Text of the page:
Your Essay is a Masterpiece – Ways to Convince the Tutor
The scholar from high schools and universities can’t live without written work. The write a lot by themselves and force the students to do the same thing. Whether you love papers or hate them, you should handle writing to impress your teacher and to get “A”. Besides, essays and other researches help be logical, track causality and make the right conclusions.
Essays Writing Process – Ultimate Comprehensive Guide
1. Create the Core and Discover Baseline Information on the WebEvery deed or invention starts with an idea. However, even the greatest writers have a work crush sometimes. Where to find inspiration? There is no need to reinvent the wheel because of the Internet is here. Collect the main information on the Web to choose a topic and then to form a clear, short, and meaningful thesis for its further development. How to conduct research?
- Make a list of topics and sources that the teacher can approve. Collect only credible ones to avoid getting erroneous information.
- Dive deeper into the some best essay examples to study their structure and to see the source (pay attention to both their quality and quantity).
- Exclude Wikipedia because of not perfect validity.
- Start collecting and noting pieces of the concept beforehand – on classes and during other related activities.
- Include alternatives to reveal other opinions and make your arguments objective but not dogmatic.
2. Struggle with the Head ClutterWhile reading other authors’ works and delving into the sources, you may have an oatmeal brain. There is a danger to jump on several attractive ideas but to lose all of them. Doubts, fear, and confusion are able to destroy the most genius plot. To avoid such troubles, you should arrange your ideas in order to reveal all the links between the message and conclusions. That means you should build a foundation as a backbone of the essay. Diagrams or even infographics (if you’re keen on web-design) are rather helpful for this purpose. Use simple collaborative diagrams (mind maps) where your topic is in the center circle. Draw some other circles around and match them with the center one. Write down all your ideas in those circles with some brightest thought you’ve got. Such brainstorming help sort secondary ideas (retain them for the next essay) and set priorities. The main thought should be expressed in the introduction and it becomes a crosscutting theme.
3. Develop Your Key MessageWhen focusing on one main idea, try to formulate it to cause the reader’s interest and to provoke a discussion. Develop your thesis for both attracting and keeping others’ attention over the whole text. Let’s dive deeper into the essence of the thesis. It consists of 2 part. The first part claims the topic. The second one displays its message, in other words, the meaning of your idea. For example, when dealing with the topic of space exploration, your thesis may sound as “Space Exploration is the potential solution for the problem of the depletion of natural resources”. Ok, you’ve got the topic and managed to imbue the idea. How to reveal and convey the point of it?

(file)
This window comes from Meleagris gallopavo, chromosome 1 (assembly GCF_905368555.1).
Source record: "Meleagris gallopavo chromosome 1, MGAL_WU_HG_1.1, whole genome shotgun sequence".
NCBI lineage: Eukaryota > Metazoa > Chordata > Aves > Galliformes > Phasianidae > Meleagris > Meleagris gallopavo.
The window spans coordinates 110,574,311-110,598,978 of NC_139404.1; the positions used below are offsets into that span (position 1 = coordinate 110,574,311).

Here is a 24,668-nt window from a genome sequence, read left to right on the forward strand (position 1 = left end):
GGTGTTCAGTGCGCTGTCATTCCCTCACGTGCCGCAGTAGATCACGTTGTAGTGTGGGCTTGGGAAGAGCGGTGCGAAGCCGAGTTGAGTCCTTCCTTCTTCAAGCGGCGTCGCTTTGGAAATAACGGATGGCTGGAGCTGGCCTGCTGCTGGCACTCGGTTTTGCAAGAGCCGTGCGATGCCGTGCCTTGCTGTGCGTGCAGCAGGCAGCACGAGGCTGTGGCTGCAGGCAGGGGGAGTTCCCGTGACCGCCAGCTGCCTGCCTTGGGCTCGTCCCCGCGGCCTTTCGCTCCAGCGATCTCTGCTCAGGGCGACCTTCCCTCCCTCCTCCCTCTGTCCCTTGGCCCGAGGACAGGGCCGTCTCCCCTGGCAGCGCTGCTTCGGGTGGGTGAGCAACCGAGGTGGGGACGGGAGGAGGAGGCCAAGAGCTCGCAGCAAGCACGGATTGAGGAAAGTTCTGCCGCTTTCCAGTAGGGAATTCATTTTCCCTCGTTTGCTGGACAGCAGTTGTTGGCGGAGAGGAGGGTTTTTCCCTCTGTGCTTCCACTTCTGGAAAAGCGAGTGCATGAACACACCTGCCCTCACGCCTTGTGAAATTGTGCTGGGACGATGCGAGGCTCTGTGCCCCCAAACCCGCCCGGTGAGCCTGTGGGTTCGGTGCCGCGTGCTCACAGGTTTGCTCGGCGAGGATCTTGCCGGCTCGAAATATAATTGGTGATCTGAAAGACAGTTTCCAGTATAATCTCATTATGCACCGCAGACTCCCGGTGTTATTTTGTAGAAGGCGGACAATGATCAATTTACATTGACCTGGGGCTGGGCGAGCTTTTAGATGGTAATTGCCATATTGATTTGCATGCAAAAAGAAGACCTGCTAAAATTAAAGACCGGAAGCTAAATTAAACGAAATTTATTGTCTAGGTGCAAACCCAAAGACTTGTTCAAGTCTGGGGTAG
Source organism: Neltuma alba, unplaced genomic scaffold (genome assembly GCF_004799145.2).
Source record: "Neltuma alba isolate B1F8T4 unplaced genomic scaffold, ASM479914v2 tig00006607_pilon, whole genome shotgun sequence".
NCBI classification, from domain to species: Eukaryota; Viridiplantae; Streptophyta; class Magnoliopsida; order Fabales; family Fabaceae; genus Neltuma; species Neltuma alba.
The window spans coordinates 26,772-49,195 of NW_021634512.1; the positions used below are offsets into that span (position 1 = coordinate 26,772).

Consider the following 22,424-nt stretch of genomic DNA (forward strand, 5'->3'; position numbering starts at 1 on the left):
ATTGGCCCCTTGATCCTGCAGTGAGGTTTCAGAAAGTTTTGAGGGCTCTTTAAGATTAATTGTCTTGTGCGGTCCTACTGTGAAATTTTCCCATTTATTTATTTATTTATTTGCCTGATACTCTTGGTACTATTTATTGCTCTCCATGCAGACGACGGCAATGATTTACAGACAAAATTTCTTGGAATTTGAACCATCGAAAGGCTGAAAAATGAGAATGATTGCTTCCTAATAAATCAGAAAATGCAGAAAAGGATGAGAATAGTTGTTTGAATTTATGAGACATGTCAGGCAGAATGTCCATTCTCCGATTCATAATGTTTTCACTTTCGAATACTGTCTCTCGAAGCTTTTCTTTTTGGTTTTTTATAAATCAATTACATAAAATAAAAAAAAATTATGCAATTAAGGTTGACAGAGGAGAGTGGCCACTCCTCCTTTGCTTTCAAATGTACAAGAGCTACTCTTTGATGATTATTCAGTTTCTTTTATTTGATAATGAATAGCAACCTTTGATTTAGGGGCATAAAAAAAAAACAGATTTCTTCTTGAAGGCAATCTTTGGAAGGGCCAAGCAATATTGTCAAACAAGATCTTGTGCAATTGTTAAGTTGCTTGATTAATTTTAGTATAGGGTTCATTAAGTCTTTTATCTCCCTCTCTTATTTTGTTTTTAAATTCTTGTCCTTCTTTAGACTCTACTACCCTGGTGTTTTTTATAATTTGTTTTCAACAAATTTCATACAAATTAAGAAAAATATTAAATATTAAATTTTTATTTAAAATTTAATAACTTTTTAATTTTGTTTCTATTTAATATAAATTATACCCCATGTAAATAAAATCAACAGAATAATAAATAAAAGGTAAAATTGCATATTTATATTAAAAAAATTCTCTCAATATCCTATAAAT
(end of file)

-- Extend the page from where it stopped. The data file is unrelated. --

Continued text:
- Look through some other successful examples and analyze their authors’ ideas and their essence.
- Write down the idea and make a consistent list of some of its points (you can also use a diagram or a mind map).
- Think about the main message in a different environment – in the park and at home, in the shop and in the swimming pool, for example.
- Set up a schedule to perform a certain range of tasks in time.
4. Write Clearly and Stay on the TopicWhen you’re closer to writing the body of the essay, take your mind map with the topic, ideas, and thoughts to use it as a support. Your task is to shed light on the main idea via its description, and explanation, as well as through discussions and argues. However, your writing will be more productive and easy if you make a plan like a table of content. So, make a draft and then start creating your masterpiece. Some tips on presentation of a text:
- Use the same structure for all paragraphs.
- Start each paragraph with the introductory sentence to display the idea.
- An example/pattern/experience should follow each point of the idea in order to support it.
- Write a conclusion.
- Escape unnecessary synthesizing that’s not ringing any bells.
- Don’t write in the first person to avoid looking like you’re biased. Present true and qualified information as objective reality.
5. Introduction as the Beginning in the EndAfter you’ve developed the idea, its main point, examples, and experiences, it’s time to come back at the beginning of your essay and think of a good introduction. Why is it so important? Everybody start reading from the introduction. If it’s dull and doesn’t reveal the topic, nobody will continue but give up reading after the first two sentences. That doesn’t display the people’s shallowness but their information indigestion. That’s why your main task is to attract attention from the very first words. For this purpose, use one of the following grabbing-attention strategies:
- Start with a short and exciting story.
- Use emotions (both positive and negative), don’t afraid to shock the readers.
- Respond to the audience’s pain.
- Insert a quote.
- Be original, use wordplay and puns.
- Ask a question.